Moist and tender gluten free cinnamon roll cupcakes have all the flavor of the best cinnamon roll, made quick and easy in a muffin tin.
The flavor that unites us
You know how some people are chocolate people, and others are vanilla people? Well, almost everyone is a cinnamon-sugar person (I’m sure some of you hate the stuff, but I’ve yet to hear about it—and readers aren’t usually shy about sharing what they don’t like!).
We have plenty of recipes for cinnamon rolls here on the blog, but there is rolling and shaping involved in every single one of them. These gluten free cinnamon roll cupcakes are for those times when you just can’t be bothered to roll and shape!
The tops have a lightly crunchy cinnamon-sugar crust, and the cake is tender and buttery and not-too-sweet. Inside, there’s a perfect cinnamon-sugar swirl. But I promise it’s simple to do.
How do you make the cinnamon swirl?
The cinnamon swirl is a simple mixture of melted shortening or coconut oil, brown sugar, and cinnamon. Rather than mixing it into the cupcake batter, where it would change the consistency of the cakes, we place half of it in the center and half on top.
We begin by filling the muffin tins halfway full with the plain batter. That creates a solid base for baking. Then, we add half the cinnamon-sugar filling mixture, and swirl it around a bit to make sure it doesn’t just leak out during baking.
On top, we add the remaining plain cupcake batter, and the final swirl mixture. It takes just a few moments, and it’s the reason we’re not rolling and shaping cinnamon roll dough.
Of course, if you’d prefer an actual cinnamon roll, I’d begin with our yeast free gluten free cinnamon roll recipe. It’s the next easiest thing to these cupcakes.
What are the options for the glaze?
Since the cinnamon sugar on top creates a very light and crispy glaze, these cupcakes can be served plain. Since plain here isn’t really plain at all, and if you’re storing them for later use, you’ll want to leave them unglazed (see further discussion below).
In about half of the photos, like the one just below, you’ll find a simple white confectioners’ sugar glaze being spooned on top. It’s made by mixing a tiny bit of milk into confectioners’ sugar, and it’s delicious in its simplicity.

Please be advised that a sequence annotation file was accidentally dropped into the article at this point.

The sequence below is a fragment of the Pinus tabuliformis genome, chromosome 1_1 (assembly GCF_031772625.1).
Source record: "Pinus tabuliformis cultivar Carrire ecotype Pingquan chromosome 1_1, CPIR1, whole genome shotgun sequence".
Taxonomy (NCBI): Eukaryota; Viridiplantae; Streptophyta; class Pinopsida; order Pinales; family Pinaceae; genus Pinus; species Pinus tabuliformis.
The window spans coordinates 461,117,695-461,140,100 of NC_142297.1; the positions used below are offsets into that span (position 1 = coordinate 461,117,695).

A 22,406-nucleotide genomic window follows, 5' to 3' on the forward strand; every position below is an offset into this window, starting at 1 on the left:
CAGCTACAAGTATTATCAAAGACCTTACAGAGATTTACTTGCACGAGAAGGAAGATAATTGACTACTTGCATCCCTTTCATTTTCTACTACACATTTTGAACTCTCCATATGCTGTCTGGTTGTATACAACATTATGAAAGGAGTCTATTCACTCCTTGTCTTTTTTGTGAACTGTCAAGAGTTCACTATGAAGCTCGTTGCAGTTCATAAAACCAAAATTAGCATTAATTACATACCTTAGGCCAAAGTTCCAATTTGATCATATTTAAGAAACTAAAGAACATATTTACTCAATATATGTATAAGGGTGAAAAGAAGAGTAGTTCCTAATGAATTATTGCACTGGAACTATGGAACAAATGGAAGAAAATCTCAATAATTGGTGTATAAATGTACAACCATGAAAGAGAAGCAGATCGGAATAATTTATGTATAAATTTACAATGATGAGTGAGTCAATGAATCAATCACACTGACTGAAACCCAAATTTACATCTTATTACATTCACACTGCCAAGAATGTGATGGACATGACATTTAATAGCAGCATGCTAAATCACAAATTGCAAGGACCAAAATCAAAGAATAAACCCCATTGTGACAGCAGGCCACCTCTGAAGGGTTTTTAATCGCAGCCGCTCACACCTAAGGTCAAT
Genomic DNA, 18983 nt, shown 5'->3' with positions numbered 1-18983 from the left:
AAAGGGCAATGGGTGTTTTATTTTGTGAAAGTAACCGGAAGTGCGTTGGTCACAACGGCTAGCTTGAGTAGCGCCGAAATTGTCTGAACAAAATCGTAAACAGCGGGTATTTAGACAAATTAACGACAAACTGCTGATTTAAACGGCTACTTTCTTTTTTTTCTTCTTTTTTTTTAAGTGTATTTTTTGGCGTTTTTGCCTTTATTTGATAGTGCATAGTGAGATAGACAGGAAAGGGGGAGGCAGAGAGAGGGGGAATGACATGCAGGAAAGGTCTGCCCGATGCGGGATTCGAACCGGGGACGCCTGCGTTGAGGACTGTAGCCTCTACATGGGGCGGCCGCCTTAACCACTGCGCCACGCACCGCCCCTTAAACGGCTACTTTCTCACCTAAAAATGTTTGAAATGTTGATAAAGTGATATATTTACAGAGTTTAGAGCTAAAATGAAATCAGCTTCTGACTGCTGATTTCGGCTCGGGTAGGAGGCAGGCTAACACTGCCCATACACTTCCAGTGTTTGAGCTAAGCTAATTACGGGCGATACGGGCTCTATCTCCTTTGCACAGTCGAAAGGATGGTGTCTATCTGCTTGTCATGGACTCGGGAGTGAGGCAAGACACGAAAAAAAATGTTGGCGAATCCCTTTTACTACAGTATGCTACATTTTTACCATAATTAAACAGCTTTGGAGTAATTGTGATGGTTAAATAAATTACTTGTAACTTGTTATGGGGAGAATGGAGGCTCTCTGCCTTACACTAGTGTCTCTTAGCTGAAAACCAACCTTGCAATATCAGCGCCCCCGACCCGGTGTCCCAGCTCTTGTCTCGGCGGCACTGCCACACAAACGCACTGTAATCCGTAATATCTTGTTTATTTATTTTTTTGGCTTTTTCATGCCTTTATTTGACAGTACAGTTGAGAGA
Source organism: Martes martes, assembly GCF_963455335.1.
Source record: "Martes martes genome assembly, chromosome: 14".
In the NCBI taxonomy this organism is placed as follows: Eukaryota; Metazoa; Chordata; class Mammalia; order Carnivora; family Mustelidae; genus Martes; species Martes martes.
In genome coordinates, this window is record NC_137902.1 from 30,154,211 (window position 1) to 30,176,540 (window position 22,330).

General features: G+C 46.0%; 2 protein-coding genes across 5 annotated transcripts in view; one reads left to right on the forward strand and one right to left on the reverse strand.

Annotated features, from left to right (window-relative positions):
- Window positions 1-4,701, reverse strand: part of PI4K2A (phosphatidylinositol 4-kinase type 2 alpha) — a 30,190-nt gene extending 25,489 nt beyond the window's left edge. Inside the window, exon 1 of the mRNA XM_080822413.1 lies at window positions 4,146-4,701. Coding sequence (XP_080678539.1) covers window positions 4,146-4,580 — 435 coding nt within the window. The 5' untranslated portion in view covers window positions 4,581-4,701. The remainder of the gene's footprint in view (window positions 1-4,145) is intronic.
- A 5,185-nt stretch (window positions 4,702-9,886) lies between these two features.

If you’d like a more spreadable, richer glaze, you can add butter and cinnamon to the confectioners’ sugar. Add water by the drop to create a paste with the consistency of frosting.
If you’d like to serve this glaze on top of the cupcakes, try spooning it over them while they’re still a bit warm from the oven. Otherwise, slice the cupcakes in half and spoon the glaze on each half.
Can you store the cupcakes after baking?
These gluten free cinnamon roll cupcakes are so moist and tender, and the cinnamon is so fragrant, that you’ll have to enjoy at least one right away. But if you don’t plan to serve them all right away, they’re easily stored for another time. Simply glaze only the cupcakes you plan to serve right away.
If you don’t plan to serve them all right away, freeze them unglazed. Wait until all of the baked cupcakes are completely cool, then freeze them in a single layer.
When you’re ready to serve them, just allow them to defrost at room temperature or even in the microwave for a few seconds. You can even refresh them in a toaster oven at about 300°F to crisp that cinnamon sugar on top. Then, make the glaze fresh and serve.
Ingredients and substitutions
There is dairy in these cupcakes in the forms of butter and buttermilk. The butter in the muffin batter can be replaced with your favorite vegan butter replacement. My favorites are Melt brand and Miyoko’s Kitchen brand vegan butter.
In place of buttermilk, use half non-dairy plain yogurt (I like So Delicious brand) and half unsweetened nondairy milk (my favorite is unsweetened almond milk). This substitute also works with dairy yogurt and milk, if you can have dairy but you’ve run out of buttermilk.
There are 3 whole eggs in this recipe. For that reason, I don’t believe that my usual suggestion of a “chia egg” for each egg would work. For reference, a “chia egg” is one tablespoon ground white chia seeds mixed with one tablespoon lukewarm water, mixed and allowed to gel.
If you are willing to create a boiled flax egg (by boiling ground flax seeds with water until a viscous liquid is produced, then straining out the seeds), that might work.
The vegetable shortening in the swirl/filling can easily be replaced with virgin coconut oil. I don’t recommend using butter, which solidifies too quickly and will make it more difficult to swirl into the cupcake batter.